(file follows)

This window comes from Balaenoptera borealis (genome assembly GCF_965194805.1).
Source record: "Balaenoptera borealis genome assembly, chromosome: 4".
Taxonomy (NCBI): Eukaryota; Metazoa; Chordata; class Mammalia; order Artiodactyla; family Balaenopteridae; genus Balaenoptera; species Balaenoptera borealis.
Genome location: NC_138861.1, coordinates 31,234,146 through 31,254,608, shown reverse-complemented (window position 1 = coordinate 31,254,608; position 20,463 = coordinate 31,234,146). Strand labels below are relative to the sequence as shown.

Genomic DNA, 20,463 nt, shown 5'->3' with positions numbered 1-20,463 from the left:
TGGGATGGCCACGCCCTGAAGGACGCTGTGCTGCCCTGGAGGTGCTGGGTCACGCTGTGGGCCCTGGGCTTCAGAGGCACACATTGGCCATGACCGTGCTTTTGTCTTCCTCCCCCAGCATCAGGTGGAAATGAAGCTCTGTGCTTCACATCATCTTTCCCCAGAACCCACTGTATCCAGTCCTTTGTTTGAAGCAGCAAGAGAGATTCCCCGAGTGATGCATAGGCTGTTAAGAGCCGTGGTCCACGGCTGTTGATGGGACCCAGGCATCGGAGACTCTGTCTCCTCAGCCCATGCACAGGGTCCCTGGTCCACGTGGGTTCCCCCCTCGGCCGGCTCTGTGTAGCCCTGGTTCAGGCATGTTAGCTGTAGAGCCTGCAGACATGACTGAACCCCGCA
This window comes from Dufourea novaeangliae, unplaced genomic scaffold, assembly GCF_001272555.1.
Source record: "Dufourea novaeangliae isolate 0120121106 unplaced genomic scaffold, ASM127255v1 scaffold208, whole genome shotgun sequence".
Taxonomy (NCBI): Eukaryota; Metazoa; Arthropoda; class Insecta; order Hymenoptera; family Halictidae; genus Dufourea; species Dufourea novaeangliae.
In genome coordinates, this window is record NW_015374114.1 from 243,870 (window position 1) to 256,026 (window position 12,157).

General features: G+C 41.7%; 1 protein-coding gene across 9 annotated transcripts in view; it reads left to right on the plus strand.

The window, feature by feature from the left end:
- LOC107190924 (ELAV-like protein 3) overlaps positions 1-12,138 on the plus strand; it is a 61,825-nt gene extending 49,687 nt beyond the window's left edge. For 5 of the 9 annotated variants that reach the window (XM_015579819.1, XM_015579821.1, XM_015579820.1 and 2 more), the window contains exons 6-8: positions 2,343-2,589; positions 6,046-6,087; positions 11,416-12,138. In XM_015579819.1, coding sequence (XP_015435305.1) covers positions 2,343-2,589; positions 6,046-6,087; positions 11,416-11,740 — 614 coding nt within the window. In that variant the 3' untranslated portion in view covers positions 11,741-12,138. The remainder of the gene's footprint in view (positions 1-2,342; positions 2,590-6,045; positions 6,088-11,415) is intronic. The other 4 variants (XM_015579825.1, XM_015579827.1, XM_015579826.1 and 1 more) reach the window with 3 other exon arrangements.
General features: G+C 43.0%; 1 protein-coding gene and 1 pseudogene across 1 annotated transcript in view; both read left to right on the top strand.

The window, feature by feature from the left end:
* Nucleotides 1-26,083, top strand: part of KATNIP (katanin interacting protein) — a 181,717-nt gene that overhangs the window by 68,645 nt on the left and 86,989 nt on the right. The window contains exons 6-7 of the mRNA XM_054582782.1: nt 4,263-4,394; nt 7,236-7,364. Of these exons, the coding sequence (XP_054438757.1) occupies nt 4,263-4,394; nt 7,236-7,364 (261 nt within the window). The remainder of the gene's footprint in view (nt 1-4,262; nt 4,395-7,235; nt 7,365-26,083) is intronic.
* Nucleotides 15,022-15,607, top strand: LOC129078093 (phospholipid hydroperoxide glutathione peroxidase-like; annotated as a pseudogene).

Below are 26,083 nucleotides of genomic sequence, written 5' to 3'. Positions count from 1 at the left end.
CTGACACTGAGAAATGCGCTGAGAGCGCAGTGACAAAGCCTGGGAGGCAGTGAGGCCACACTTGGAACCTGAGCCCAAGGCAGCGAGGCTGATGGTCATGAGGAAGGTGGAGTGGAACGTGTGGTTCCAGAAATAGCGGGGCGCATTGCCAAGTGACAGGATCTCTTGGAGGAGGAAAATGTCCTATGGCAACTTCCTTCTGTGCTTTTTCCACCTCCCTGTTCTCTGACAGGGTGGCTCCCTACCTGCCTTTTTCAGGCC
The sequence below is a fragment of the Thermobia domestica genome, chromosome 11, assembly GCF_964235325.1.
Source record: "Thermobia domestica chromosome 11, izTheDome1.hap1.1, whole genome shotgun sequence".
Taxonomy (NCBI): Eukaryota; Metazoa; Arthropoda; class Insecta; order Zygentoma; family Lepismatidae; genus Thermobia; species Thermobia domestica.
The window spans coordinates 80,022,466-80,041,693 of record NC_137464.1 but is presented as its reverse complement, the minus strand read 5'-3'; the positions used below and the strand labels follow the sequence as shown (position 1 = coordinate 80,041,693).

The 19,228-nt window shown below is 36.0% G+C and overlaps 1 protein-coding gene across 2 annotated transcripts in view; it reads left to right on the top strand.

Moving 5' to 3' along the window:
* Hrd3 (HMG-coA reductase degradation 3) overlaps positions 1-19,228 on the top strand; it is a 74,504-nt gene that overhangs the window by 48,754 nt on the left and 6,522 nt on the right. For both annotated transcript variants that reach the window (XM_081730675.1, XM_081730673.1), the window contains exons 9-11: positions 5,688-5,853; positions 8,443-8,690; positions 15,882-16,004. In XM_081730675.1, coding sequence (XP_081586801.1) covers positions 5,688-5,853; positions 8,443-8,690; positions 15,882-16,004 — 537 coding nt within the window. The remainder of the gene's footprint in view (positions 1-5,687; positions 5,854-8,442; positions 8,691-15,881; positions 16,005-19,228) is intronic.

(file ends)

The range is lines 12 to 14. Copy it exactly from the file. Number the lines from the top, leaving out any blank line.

The window, feature by feature from the left end:
- LOC107190924 (ELAV-like protein 3) overlaps positions 1-12,138 on the plus strand; it is a 61,825-nt gene extending 49,687 nt beyond the window's left edge. For 5 of the 9 annotated variants that reach the window (XM_015579819.1, XM_015579821.1, XM_015579820.1 and 2 more), the window contains exons 6-8: positions 2,343-2,589; positions 6,046-6,087; positions 11,416-12,138. In XM_015579819.1, coding sequence (XP_015435305.1) covers positions 2,343-2,589; positions 6,046-6,087; positions 11,416-11,740 — 614 coding nt within the window. In that variant the 3' untranslated portion in view covers positions 11,741-12,138. The remainder of the gene's footprint in view (positions 1-2,342; positions 2,590-6,045; positions 6,088-11,415) is intronic. The other 4 variants (XM_015579825.1, XM_015579827.1, XM_015579826.1 and 1 more) reach the window with 3 other exon arrangements.
General features: G+C 43.0%; 1 protein-coding gene and 1 pseudogene across 1 annotated transcript in view; both read left to right on the top strand.